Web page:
By Shweta Bhandral
In school, I remember getting chocolate as a prize for winning a competition or for scoring full marks. Thanks to effective marketing, big brands such as Cadbury, Nestle and Amul were able to replace our traditional Indian sweets with their products.
In fact, chocolate is the most popular confectionery item in India; more than 61 percent of Indians are frequent consumers and at least 55 percent of these are women, says a study by market intelligence agency Mintel.
The chocolate market is expected to grow in double digits in the coming few years, driven by entrepreneurs who are focusing on the Indian bean and experimenting with flavours. The pandemic, somehow, did not deter this segment. New brands and products continued to tempt Indian consumers.
One of the most recent is Colocal, a new brand of craft chocolate made with cacao from Tamil Nadu and Kerala. Craft chocolate or bean-to-bar chocolate is expensive because it is manufactured in small lots, the beans are high grade, and processing machines are also costly. So, the brand decided to not only make chocolates but also give their consumers an experience of making chocolate.
Sheetal Saxena, co-founder of Colocal, says, “We wanted people to visit and experience the whole chocolate-making process in a beautiful ambience along with some great food and service. That’s why we opened a chocolate factory with a café and dining out place in Delhi.”
Organic, dark chocolate, vegan, sugar-free, homemade and craft chocolate are the operative words in this new-age chocolate world. Sheetal tells us, “As a brand, we want to achieve 100 percent dark chocolates that are palatable, without any added flavours or sugar. We are close to our target and are already making 85 percent dark chocolates.” Retailing from Hyderabad, Kolkata and Delhi, Colocal is available in caramel, nuts and sea salt flavours.
Snacks like chocolates have now become meal replacements rather than just indulgence. Another recent launch, Kocoatrait, not only makes healthy vegan chocolates but is also selling the idea of being responsible towards the planet.
The Chennai-based brand claims to be the world’s first zero-waste eco-friendly bean-to-bar chocolate. With sustainability as its core vision, the brand uses upcycled cocoa husk wrappers. Made with organic cocoa from Kerala, the chocolate contains non-refined khandsari sugar.
Introducing new and unique flavours is also key to stimulate consumer interest, and most of the chocolate giants in India haven’t been able to do much in this area. Kocoatrait offers 12 variants including flavours like rose and lavender.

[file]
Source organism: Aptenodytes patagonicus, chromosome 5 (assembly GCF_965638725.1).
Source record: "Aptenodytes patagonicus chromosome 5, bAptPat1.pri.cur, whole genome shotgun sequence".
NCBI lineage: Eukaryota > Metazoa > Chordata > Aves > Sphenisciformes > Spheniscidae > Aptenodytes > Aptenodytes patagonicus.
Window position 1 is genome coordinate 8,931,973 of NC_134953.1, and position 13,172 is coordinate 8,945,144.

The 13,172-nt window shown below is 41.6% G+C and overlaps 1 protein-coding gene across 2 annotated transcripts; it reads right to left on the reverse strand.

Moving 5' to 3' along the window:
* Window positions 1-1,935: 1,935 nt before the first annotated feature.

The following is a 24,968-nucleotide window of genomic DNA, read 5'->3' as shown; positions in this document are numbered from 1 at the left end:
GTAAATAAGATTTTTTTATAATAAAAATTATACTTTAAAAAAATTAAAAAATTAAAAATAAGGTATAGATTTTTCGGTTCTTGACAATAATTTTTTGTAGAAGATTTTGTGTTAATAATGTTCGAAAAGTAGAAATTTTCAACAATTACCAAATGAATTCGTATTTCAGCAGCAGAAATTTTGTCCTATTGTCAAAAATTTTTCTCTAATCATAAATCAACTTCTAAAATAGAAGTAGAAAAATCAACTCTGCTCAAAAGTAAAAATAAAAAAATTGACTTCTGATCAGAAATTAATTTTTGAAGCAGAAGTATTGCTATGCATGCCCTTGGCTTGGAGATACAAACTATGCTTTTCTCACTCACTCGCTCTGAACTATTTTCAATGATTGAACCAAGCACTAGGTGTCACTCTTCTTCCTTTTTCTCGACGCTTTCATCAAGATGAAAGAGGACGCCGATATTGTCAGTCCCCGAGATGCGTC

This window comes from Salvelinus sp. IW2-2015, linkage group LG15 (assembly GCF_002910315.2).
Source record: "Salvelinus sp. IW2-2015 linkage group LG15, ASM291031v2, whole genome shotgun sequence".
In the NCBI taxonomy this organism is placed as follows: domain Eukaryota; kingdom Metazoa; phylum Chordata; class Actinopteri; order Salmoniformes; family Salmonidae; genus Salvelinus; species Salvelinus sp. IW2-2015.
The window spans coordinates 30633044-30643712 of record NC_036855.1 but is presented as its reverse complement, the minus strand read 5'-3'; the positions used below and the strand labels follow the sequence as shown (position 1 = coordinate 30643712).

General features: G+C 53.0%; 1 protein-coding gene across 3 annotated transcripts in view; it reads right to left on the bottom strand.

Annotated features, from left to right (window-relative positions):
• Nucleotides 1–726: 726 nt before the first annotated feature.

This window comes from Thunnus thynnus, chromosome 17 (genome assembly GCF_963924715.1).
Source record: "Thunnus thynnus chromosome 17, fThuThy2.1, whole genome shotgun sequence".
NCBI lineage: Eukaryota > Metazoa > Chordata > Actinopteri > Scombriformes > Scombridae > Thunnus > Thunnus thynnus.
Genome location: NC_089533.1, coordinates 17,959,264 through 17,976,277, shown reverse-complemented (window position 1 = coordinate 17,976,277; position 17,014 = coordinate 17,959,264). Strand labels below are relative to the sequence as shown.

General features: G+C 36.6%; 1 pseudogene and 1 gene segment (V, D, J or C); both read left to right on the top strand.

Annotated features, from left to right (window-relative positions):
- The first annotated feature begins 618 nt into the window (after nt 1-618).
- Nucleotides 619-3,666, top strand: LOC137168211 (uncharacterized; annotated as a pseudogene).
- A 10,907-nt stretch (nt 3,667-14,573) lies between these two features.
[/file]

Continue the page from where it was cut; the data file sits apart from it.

The recipes are developed by Poonam Chordia, who is India’s first female chocolate taster. The brand also focuses on health with reduced sugar and high cocoa content. Being a vegan brand, they do not offer any white or milk chocolates. Kocoatrait retails online, but they do have ‘experience centres’ in most metros.
The chocolate business has seen tremendous growth, driven by India’s newfound love for dark chocolate. Then there are popular beliefs such as one that women crave more for chocolate during periods, and that chocolate can help with hormonal disturbances and mood swings.
Keeping all this in mind, Pune-based chocolate brand Deesha Chocolates launched its Deesha Sakhi ‘period chocolates’ to help women feel good and relieve painful cramps. These chemical-free chocolates have vitamins, minerals, hormone-balancing Ayurvedic herbs, proteins, sea salt and nutrients like omega-3. Available in a pack of five for five days in distinctive flavours, the brand promises to make our periods’ experience better.
I like my chocolate to be traditional, just about sweet, milky and filled with nuts. Mr. Moustache’s Cakes is one such place where you can order homemade stylised chocolates in different flavours. The brand started its business in 2019 and grew in Covid times as demand for safe and home-cooked food grew.
Khushboo Chaudhary, the 24-year-old co-founder of Mr. Moustache’s Cakes, says, “I think the homemade chocolate trend is catching up. Our chocolates are not overly sweet, and we customise them if the client demands sugar-free chocolate. We do chocolates with different fillings, like coconut, sprinkles, caramel, and various nuts. There is no food colouring.”
The father-daughter duo behind this brand are also famous for their tea cakes. Khushboo’s father does all the baking while Khushboo is responsible for running the business side of Mr. Moustache’s Cakes.
Khushboo says, “We started with putting up a stall at an exhibition organised by Ramola Bachchan. We were also the gifting partners, so our products went to all the influencers. We sold out. My father and I haven’t looked back since.”
First published in eShe’s January 2021 issue
Syndicated to Money Control